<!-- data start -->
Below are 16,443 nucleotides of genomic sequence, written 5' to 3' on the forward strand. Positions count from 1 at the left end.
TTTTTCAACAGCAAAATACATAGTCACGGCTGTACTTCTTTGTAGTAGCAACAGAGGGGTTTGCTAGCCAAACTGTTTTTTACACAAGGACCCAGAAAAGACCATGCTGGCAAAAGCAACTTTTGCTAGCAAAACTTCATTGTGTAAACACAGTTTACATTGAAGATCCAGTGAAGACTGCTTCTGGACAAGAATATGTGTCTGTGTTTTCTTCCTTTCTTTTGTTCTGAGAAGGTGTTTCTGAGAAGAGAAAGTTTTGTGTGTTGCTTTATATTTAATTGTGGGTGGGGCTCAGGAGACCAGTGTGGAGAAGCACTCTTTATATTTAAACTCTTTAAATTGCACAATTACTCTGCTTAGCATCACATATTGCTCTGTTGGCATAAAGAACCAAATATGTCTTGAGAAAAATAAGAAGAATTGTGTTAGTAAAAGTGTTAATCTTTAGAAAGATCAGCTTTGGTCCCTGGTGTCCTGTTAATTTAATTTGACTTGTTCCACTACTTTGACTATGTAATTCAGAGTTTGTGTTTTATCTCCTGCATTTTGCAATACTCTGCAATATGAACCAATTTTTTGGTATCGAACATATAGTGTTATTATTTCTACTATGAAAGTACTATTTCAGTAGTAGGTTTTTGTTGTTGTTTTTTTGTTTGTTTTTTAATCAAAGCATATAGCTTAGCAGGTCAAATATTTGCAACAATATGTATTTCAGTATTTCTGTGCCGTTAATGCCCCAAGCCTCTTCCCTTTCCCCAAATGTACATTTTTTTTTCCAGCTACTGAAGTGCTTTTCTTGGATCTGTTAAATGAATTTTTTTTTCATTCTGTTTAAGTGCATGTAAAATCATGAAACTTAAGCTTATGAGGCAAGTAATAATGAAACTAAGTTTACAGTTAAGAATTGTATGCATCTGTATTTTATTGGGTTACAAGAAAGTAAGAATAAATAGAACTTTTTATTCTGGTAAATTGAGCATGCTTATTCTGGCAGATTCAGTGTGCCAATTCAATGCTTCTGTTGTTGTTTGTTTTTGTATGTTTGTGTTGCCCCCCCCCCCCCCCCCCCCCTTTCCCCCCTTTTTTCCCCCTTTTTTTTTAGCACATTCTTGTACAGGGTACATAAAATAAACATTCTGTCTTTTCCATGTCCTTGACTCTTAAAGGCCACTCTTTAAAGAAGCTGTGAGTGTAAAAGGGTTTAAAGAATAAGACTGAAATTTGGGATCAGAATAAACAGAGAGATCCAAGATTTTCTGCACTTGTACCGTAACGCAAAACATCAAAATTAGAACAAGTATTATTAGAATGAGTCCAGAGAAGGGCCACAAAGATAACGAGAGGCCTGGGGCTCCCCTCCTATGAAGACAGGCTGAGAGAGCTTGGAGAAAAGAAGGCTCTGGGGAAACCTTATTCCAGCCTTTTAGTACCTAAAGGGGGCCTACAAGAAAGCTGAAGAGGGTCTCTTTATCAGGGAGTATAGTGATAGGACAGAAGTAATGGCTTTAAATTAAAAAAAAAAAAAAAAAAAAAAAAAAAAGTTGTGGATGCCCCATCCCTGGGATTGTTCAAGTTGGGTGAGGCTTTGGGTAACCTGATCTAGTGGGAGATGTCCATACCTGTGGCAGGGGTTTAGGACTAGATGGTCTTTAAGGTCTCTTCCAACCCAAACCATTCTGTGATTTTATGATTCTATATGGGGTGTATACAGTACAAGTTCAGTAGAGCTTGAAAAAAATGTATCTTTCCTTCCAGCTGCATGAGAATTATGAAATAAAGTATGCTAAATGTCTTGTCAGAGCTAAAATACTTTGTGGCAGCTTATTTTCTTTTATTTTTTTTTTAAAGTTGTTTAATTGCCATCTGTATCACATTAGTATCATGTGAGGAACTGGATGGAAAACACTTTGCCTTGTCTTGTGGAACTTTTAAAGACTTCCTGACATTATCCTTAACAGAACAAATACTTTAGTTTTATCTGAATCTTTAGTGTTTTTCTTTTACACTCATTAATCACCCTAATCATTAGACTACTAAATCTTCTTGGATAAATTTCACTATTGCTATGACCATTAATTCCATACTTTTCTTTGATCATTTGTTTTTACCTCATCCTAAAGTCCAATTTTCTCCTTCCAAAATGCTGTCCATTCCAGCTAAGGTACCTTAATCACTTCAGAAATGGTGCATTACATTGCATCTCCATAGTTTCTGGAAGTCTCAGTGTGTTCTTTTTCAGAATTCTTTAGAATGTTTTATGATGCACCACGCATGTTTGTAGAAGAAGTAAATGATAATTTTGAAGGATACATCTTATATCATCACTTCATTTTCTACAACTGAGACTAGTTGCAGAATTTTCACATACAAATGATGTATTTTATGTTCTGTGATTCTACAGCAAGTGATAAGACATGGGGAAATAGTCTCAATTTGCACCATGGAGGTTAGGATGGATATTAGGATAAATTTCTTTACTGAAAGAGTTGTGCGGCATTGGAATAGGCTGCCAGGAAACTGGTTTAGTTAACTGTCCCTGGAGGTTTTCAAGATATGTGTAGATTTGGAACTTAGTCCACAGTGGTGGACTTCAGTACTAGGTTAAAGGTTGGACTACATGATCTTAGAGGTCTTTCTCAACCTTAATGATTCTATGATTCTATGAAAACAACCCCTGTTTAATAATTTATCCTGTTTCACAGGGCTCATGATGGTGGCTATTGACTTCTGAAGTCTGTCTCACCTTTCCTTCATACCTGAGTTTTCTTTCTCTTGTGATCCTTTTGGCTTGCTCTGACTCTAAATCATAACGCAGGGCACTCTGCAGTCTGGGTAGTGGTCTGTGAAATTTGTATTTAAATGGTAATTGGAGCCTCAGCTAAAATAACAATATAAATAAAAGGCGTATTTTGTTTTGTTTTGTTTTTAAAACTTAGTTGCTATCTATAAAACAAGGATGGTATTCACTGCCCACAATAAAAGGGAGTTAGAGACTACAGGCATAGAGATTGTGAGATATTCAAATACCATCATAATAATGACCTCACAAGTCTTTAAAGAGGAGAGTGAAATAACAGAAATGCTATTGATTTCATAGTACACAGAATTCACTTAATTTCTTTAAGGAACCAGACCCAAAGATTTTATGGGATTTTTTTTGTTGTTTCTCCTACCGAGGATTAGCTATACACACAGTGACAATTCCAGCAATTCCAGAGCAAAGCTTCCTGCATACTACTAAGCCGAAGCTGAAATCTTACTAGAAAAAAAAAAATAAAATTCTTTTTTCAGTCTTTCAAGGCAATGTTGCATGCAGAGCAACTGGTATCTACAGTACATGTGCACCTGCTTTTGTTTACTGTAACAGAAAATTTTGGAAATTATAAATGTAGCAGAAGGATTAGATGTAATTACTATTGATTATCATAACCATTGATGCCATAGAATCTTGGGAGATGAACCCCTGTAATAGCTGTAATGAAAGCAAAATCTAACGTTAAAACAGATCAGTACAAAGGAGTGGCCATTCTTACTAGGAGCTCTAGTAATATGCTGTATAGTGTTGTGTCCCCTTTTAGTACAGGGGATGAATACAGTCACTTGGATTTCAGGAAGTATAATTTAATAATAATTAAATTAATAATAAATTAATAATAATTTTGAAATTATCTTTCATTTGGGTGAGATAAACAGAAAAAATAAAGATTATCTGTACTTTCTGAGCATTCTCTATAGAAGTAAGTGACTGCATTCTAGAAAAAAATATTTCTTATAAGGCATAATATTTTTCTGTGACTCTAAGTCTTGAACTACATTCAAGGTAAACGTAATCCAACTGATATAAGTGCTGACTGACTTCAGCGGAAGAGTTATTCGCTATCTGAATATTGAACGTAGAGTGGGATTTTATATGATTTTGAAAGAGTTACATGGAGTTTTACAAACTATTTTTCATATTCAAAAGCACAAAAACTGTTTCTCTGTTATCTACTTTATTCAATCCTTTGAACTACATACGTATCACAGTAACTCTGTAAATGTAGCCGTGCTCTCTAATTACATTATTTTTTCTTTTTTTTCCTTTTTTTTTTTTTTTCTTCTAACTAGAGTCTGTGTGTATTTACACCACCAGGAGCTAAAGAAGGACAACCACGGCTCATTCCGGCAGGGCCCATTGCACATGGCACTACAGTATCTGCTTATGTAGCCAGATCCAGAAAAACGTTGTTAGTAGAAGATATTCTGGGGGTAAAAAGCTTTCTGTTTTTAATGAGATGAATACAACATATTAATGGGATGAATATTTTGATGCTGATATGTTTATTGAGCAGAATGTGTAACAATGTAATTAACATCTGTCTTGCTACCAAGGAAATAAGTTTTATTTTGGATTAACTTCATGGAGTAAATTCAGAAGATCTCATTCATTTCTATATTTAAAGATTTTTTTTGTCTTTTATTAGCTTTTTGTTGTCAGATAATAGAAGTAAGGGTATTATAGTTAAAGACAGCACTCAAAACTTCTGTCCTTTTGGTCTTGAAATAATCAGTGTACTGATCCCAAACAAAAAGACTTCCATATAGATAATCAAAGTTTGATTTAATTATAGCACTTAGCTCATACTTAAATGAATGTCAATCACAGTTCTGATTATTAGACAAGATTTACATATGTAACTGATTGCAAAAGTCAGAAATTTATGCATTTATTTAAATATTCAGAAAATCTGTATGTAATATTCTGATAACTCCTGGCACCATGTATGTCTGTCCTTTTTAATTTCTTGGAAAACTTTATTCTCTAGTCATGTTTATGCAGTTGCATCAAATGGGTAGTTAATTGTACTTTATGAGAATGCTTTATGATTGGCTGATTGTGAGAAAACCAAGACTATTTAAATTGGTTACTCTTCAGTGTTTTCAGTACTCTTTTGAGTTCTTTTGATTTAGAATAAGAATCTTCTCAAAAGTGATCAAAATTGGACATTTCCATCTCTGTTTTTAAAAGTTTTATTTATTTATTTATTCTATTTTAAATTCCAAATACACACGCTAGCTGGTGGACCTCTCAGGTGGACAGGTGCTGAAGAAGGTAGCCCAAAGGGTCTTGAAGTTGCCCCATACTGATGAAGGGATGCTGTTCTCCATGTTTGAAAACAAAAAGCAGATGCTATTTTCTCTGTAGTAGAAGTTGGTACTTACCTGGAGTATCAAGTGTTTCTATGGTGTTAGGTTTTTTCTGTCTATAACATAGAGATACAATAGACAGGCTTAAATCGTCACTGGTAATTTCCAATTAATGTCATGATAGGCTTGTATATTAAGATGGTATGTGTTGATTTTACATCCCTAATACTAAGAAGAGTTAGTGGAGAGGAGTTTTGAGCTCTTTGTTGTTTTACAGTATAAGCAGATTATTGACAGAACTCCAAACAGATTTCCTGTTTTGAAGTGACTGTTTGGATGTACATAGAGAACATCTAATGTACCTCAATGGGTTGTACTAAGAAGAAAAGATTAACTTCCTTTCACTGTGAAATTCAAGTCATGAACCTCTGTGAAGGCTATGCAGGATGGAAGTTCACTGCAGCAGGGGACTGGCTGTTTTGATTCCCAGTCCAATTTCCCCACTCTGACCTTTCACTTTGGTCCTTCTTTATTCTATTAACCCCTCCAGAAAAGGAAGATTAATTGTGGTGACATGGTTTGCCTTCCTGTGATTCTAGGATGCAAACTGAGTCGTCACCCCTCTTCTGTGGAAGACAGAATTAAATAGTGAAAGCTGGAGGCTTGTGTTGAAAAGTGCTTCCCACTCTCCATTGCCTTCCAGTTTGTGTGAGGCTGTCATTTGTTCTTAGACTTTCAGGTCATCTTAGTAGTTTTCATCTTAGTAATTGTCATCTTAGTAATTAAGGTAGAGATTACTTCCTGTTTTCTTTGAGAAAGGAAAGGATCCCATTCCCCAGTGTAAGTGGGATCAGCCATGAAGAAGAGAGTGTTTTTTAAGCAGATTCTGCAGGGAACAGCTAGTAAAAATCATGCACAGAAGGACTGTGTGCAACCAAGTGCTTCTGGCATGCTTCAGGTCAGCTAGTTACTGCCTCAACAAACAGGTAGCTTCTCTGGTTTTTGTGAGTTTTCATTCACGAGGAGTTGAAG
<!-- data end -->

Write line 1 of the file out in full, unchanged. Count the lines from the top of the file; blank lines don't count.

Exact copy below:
Below are 16,443 nucleotides of genomic sequence, written 5' to 3' on the forward strand. Positions count from 1 at the left end.